The majority wrote, “This case turns . . . on whether an ordinary person of average understanding purchasing the policy would consider TIAH to fall unambiguously within the policy’s definition of ‘pollutant,’” and concluded such person would.

The definition included an “irritant,” and the court found “little doubt that TIAH falls within that definition.” The material safety data sheet for TIAH warns that the substance “may produce irritation to the nose, throat, respiratory tract, and other mucous membranes” and may be “irritating” to the eyes and skin. TIAH is toxic, and promotional materials from the manufacturer caution that vapors can “result in transient central nervous system depression.”

The majority limited its decision, noting that, even though the incident involved a “pollutant,” the exclusion would not apply if the alleged resulting harm was not pollution in nature. As applied here, although the TIAH technically fit the pollution definition encompassing “irritants,” the harm complained of was not itself necessarily an “irritant.” Further, the exclusion applies only to harm caused by the “discharge, dispersal, seepage, migration, release or escape” of a pollutant and will not apply if it did not propagate in one of those enumerated ways.

On remand, the court stated that the district court should consider whether the underlying state court case alleged the appropriate propagation. Titan claimed the complaint failed to do so, which would render the absolute pollution exclusion inapplicable.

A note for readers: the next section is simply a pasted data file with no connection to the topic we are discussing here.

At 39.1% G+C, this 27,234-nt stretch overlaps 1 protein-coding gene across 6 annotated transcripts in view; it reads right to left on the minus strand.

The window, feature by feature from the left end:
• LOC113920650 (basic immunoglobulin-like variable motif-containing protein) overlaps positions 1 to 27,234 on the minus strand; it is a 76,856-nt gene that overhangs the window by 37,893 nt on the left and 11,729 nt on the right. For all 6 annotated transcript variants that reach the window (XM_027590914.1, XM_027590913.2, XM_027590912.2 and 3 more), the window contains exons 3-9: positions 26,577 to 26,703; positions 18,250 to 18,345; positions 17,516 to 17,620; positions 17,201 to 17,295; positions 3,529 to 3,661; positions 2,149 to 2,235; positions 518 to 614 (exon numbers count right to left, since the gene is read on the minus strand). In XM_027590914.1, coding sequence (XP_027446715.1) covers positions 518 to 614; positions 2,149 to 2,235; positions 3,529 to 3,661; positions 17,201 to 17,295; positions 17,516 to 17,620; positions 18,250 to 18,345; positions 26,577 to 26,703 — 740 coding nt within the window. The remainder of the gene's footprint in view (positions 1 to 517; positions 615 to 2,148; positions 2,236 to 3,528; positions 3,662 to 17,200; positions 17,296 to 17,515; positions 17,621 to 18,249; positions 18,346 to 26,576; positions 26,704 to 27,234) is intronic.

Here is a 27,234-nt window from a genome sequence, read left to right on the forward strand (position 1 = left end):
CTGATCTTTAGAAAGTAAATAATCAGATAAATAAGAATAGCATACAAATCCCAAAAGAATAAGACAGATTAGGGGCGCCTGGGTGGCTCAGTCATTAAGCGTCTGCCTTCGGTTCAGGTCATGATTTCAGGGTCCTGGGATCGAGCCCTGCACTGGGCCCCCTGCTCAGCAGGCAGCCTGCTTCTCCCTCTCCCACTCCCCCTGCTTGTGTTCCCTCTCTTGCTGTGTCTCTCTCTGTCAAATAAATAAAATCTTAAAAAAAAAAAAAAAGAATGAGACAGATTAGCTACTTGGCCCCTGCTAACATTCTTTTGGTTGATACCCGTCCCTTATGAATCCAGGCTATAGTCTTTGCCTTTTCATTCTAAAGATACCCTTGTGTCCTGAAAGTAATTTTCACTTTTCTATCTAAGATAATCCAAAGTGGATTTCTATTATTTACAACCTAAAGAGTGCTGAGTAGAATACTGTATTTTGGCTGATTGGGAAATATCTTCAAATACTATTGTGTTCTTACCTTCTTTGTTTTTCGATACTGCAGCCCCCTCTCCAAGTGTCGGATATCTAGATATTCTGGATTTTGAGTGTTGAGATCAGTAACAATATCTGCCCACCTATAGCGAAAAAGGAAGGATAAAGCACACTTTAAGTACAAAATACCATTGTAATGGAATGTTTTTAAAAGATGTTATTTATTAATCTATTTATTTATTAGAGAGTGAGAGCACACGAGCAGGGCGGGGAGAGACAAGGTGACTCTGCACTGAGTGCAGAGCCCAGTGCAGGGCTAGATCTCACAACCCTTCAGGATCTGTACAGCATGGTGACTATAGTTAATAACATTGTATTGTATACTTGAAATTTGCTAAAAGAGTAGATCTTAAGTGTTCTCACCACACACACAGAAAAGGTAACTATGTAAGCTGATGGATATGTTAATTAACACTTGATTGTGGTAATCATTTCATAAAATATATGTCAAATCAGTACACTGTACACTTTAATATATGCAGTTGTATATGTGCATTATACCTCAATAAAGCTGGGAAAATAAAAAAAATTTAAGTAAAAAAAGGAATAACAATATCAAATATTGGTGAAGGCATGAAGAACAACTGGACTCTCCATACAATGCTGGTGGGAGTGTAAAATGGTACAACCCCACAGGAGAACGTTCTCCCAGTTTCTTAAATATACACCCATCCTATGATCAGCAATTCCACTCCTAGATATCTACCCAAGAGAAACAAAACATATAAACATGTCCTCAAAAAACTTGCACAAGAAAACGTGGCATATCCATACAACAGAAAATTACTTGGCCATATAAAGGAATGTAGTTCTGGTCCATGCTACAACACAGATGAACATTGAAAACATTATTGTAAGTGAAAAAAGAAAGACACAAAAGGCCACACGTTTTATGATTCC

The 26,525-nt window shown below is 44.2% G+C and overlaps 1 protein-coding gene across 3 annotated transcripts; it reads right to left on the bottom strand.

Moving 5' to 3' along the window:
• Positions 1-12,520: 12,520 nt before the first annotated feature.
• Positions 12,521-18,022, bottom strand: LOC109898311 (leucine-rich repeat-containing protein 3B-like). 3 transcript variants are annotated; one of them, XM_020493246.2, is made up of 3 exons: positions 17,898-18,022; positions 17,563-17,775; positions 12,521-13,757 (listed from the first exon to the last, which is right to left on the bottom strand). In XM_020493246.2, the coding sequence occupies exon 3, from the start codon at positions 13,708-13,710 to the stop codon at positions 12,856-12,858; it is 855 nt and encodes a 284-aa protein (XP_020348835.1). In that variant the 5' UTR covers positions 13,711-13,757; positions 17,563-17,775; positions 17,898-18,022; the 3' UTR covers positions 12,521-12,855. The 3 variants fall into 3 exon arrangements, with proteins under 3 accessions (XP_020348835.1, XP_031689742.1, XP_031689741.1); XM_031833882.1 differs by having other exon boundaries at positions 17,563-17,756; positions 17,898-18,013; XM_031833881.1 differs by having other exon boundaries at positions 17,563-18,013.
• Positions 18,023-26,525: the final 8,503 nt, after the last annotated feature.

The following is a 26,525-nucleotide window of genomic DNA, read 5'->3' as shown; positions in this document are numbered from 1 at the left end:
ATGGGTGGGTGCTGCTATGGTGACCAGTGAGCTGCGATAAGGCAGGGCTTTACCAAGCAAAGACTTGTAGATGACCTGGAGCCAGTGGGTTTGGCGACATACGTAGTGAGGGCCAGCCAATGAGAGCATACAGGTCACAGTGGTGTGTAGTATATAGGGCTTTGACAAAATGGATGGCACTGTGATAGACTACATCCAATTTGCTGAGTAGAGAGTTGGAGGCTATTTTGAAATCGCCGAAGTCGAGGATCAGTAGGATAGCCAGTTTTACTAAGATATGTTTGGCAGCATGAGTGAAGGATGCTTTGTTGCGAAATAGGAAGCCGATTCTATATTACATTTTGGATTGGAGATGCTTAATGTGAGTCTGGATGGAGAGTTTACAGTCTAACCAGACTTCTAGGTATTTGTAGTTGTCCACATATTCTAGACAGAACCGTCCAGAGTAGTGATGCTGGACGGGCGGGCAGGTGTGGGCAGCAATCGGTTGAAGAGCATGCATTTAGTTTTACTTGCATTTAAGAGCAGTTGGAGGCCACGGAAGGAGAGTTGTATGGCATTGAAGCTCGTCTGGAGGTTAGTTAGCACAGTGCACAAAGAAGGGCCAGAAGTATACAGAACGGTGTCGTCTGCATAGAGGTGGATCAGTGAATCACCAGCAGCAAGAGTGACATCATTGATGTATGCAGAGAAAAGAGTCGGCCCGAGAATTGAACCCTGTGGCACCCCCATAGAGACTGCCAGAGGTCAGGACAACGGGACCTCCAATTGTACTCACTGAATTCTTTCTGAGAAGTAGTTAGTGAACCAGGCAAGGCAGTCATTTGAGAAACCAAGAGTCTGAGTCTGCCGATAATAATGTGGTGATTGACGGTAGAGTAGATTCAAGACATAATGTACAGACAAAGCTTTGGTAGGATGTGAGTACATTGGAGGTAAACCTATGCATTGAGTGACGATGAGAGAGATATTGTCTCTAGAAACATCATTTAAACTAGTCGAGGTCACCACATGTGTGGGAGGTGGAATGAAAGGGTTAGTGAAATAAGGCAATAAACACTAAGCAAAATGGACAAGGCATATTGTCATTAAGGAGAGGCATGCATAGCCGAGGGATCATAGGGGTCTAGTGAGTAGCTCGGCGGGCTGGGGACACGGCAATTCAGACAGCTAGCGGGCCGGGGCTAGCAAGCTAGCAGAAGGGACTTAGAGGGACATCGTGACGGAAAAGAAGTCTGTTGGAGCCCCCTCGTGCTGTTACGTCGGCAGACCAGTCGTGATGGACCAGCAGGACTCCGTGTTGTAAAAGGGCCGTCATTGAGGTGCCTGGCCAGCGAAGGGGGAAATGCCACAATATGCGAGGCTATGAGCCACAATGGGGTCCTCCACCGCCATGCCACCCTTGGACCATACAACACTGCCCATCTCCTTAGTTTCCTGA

The dissenting member of the panel emphasized that the TIAH was not a pollutant in Titan’s eyes. “Rather, TIAH ‘belongs in the environment in which [Titan] routinely works’ and ‘in that environment, [TIAH] is not a pollutant,’” he wrote. “Furthermore, in that environment, with ordinary ventilation, the product can be used safely. If any uncertainty exists as to whether the policy’s ‘pollution’ definition excludes TIAH, the policy must be ambiguous.”

To read the decision in United Fire & Casualty Co. v. Titan Contractors Service, click here.

Topics:  Appellate Rules, Discharge of Pollutants, Excess Policies, Exclusions, Exxon Mobil, Insurers, Judicial Settlement Agreements, Non-Judicial Settlement Agreements, Policy Exclusions

Published In: Bankruptcy Updates, Civil Procedure Updates, General Business Updates, Constitutional Law Updates, Insurance Updates

DISCLAIMER: Because of the generality of this update, the information provided herein may not be applicable in all situations and should not be acted upon without specific legal advice based on particular situations.